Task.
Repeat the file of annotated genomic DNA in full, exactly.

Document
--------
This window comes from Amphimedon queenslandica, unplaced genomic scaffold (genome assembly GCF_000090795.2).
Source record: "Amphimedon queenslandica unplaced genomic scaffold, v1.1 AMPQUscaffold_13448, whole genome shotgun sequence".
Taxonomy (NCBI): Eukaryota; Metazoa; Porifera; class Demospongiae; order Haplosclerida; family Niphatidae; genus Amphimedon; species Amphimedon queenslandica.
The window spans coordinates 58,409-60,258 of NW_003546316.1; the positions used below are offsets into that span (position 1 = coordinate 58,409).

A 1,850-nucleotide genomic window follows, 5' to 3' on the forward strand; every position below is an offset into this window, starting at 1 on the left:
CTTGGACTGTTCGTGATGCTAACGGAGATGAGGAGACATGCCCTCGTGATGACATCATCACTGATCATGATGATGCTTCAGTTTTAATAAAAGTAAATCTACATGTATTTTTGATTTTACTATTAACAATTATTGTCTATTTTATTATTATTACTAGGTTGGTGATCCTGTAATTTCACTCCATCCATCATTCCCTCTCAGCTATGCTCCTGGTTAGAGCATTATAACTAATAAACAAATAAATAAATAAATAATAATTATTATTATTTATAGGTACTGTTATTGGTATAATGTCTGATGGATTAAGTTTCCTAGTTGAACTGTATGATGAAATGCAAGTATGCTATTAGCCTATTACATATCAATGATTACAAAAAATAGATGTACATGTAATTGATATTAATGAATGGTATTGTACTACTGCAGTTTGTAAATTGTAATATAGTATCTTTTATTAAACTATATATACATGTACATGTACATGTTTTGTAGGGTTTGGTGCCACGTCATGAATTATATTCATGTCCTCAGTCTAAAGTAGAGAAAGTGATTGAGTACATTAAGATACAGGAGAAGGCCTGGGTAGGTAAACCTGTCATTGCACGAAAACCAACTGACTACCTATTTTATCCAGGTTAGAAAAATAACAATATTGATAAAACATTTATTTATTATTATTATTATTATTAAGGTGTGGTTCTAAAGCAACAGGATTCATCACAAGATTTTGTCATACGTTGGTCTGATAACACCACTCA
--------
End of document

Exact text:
This window comes from Amphimedon queenslandica, unplaced genomic scaffold (genome assembly GCF_000090795.2).
Source record: "Amphimedon queenslandica unplaced genomic scaffold, v1.1 AMPQUscaffold_13448, whole genome shotgun sequence".
Taxonomy (NCBI): Eukaryota; Metazoa; Porifera; class Demospongiae; order Haplosclerida; family Niphatidae; genus Amphimedon; species Amphimedon queenslandica.
The window spans coordinates 58,409-60,258 of NW_003546316.1; the positions used below are offsets into that span (position 1 = coordinate 58,409).

A 1,850-nucleotide genomic window follows, 5' to 3' on the forward strand; every position below is an offset into this window, starting at 1 on the left:
CTTGGACTGTTCGTGATGCTAACGGAGATGAGGAGACATGCCCTCGTGATGACATCATCACTGATCATGATGATGCTTCAGTTTTAATAAAAGTAAATCTACATGTATTTTTGATTTTACTATTAACAATTATTGTCTATTTTATTATTATTACTAGGTTGGTGATCCTGTAATTTCACTCCATCCATCATTCCCTCTCAGCTATGCTCCTGGTTAGAGCATTATAACTAATAAACAAATAAATAAATAAATAATAATTATTATTATTTATAGGTACTGTTATTGGTATAATGTCTGATGGATTAAGTTTCCTAGTTGAACTGTATGATGAAATGCAAGTATGCTATTAGCCTATTACATATCAATGATTACAAAAAATAGATGTACATGTAATTGATATTAATGAATGGTATTGTACTACTGCAGTTTGTAAATTGTAATATAGTATCTTTTATTAAACTATATATACATGTACATGTACATGTTTTGTAGGGTTTGGTGCCACGTCATGAATTATATTCATGTCCTCAGTCTAAAGTAGAGAAAGTGATTGAGTACATTAAGATACAGGAGAAGGCCTGGGTAGGTAAACCTGTCATTGCACGAAAACCAACTGACTACCTATTTTATCCAGGTTAGAAAAATAACAATATTGATAAAACATTTATTTATTATTATTATTATTATTAAGGTGTGGTTCTAAAGCAACAGGATTCATCACAAGATTTTGTCATACGTTGGTCTGATAACACCACTCA